“We’ve conducted a thorough cost evaluation of this role, including sensitivity analysis, including the variety of different options that systems can make,” a senior administration official said during Wednesday’s media call. “At this point, there are both benefits and costs that have been articulated to be about $1.5 billion.”

That figure lumps costs and benefits together and doesn’t specify how much it will cost compared to the financial benefit. However, the American Water Works Association believes the annual costs for rule compliance will run taxpayers more than $3 billion, according to a New York Times article

Another gray area involves how well water owners will qualify to receive money allocated to help cover costs related to testing water for PFAS contamination and treatment. In the coming weeks, officials say more details will be released about how the plan will be executed.

‘A welcome backstop’

Organizations like the Southern Environmental Law Center, which has represented several groups across the state in legal action against industrial polluters, are pleased by the EPA’s action.

“EPA’s new drinking water standards for several PFAS are a welcome backstop, now agencies and municipalities can and should stop all PFAS pollution at the source under existing law so no more communities suffer from contaminated water in their taps,”Jean Zhuang, senior attorney at the center, said in a release.

Zhuang says enforcing environmental laws like the Clean Water Act, for instance, could reduce the need for litigation, which can be an expensive and drawn-out process. This could be achieved by putting responsibility on polluters to comply with existing laws.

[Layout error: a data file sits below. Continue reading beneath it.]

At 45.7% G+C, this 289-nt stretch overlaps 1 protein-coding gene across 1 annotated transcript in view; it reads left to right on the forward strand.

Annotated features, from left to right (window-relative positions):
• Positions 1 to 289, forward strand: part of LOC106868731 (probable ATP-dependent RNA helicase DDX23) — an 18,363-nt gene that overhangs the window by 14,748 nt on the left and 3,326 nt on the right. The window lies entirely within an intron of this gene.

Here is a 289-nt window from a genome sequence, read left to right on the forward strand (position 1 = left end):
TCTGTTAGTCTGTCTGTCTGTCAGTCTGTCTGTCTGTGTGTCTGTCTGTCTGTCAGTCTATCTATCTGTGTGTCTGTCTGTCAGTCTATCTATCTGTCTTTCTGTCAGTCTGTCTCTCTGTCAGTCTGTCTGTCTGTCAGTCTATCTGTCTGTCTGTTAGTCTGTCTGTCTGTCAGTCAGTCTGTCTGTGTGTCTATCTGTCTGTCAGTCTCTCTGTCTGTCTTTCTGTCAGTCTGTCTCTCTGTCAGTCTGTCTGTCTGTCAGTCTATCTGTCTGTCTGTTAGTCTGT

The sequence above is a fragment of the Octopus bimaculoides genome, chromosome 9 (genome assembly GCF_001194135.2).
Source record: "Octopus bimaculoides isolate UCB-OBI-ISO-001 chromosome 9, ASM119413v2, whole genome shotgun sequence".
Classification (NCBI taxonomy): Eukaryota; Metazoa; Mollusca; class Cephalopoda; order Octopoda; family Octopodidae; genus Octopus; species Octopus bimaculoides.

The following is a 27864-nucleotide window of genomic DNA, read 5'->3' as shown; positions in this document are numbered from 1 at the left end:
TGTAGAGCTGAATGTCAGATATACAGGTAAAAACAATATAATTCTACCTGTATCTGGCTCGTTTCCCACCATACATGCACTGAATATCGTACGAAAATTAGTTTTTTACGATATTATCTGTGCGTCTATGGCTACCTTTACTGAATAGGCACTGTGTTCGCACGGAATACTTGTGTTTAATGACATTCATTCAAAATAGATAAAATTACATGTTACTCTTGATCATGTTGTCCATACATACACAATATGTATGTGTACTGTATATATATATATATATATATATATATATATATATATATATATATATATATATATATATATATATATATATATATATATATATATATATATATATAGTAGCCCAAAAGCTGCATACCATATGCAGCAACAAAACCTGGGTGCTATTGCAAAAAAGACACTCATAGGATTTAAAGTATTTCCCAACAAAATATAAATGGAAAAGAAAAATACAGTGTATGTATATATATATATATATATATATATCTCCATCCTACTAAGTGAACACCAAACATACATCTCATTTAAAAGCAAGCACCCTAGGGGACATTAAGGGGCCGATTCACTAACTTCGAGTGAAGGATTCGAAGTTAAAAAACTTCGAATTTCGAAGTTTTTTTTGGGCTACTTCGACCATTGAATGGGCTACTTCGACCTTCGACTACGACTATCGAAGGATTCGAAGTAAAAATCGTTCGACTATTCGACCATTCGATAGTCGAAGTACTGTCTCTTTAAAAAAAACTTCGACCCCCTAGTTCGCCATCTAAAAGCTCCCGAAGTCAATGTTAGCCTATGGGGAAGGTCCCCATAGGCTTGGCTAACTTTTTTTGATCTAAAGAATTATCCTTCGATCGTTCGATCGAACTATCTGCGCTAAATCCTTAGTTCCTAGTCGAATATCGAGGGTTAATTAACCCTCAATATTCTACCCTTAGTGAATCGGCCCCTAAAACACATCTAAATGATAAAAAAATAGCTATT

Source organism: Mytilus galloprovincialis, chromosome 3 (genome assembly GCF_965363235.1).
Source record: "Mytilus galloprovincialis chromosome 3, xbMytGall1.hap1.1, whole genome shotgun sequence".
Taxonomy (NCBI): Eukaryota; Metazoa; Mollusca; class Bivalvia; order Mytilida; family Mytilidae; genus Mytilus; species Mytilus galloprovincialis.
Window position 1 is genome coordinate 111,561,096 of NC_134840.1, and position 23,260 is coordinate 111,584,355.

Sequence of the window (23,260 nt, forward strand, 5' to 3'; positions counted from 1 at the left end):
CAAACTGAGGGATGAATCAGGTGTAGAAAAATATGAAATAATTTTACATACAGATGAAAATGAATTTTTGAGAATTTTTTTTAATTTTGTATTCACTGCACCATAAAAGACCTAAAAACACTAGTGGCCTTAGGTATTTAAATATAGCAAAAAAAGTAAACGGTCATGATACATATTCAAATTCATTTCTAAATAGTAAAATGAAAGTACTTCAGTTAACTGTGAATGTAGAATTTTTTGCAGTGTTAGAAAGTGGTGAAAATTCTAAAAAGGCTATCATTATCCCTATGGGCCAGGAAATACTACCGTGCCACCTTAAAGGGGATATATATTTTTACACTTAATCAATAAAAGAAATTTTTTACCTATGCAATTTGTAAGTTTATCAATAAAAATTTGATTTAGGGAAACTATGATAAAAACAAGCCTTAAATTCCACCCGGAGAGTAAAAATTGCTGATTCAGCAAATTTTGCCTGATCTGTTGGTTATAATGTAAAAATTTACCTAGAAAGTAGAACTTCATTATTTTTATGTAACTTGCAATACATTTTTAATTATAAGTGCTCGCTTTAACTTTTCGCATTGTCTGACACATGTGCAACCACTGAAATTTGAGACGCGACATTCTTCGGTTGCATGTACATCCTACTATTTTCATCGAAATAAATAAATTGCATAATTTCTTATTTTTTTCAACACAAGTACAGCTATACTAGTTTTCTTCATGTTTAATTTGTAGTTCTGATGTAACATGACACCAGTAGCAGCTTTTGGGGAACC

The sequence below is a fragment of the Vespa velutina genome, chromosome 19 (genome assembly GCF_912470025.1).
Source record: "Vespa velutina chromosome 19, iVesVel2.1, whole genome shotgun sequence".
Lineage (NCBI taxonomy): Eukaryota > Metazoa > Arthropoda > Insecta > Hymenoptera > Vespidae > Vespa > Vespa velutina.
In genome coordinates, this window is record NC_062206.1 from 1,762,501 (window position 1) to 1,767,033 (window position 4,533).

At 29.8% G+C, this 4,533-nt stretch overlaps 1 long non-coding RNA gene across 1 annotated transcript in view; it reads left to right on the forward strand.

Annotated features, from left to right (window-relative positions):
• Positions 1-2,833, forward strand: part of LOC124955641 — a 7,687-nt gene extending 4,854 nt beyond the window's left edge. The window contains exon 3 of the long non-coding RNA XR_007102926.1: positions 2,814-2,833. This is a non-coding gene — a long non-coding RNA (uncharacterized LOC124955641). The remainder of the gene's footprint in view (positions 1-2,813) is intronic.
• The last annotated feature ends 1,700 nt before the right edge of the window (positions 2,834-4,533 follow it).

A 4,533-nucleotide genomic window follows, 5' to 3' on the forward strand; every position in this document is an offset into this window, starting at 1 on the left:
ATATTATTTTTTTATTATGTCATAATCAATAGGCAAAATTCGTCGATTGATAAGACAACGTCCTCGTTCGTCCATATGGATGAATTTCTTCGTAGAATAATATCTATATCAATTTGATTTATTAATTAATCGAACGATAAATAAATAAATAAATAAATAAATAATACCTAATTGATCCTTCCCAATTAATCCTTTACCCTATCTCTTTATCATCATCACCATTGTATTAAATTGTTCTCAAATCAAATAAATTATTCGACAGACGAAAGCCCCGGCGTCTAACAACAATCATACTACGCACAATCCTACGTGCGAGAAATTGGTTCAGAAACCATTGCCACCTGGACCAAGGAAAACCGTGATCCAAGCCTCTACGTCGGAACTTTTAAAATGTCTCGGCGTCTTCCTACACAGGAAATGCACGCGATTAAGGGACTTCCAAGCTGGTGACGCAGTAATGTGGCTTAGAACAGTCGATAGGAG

“One thing that we’ve stressed is that it shouldn’t be on communities, riverkeepers, NGOs and our state agency to be looking for where the contamination is because the Clean Water Act requires polluters to disclose what they are putting into our rivers and drinking water sources,” she said.

North Carolina Attorney General Josh Stein has filed several lawsuits related to PFAS contamination. Recently the North Carolina Business Court ruled that if Chemours’ predecessor company “old DuPont” is found responsible for “contaminating North Carolina’s natural resources with ‘forever chemicals’,” then the “new DuPont” and subsidiaries can also be on the hook for financial damages.

Some environmentalists argue that the best way to best protect the environment and public health while reducing the need to litigate is to change how business is conducted in the U.S.

“It’s time the USA adopts the precautionary principle followed by other developed countries, which requires companies prove their products are safe before they enter the environment, rather than waiting for people to get sick and die before beginning a decades-long process to regulate them,” said Dana Sargent, executive director of Cape Fear River Watch, an environmental advocacy group.

Closing out Wednesday’s news conference, Regan said: “President Biden and Vice President Harris and this EPA will continue fighting until all people — every single person in this country has clean air to breathe, clean water to drink and the opportunity to live healthy and prosperous.”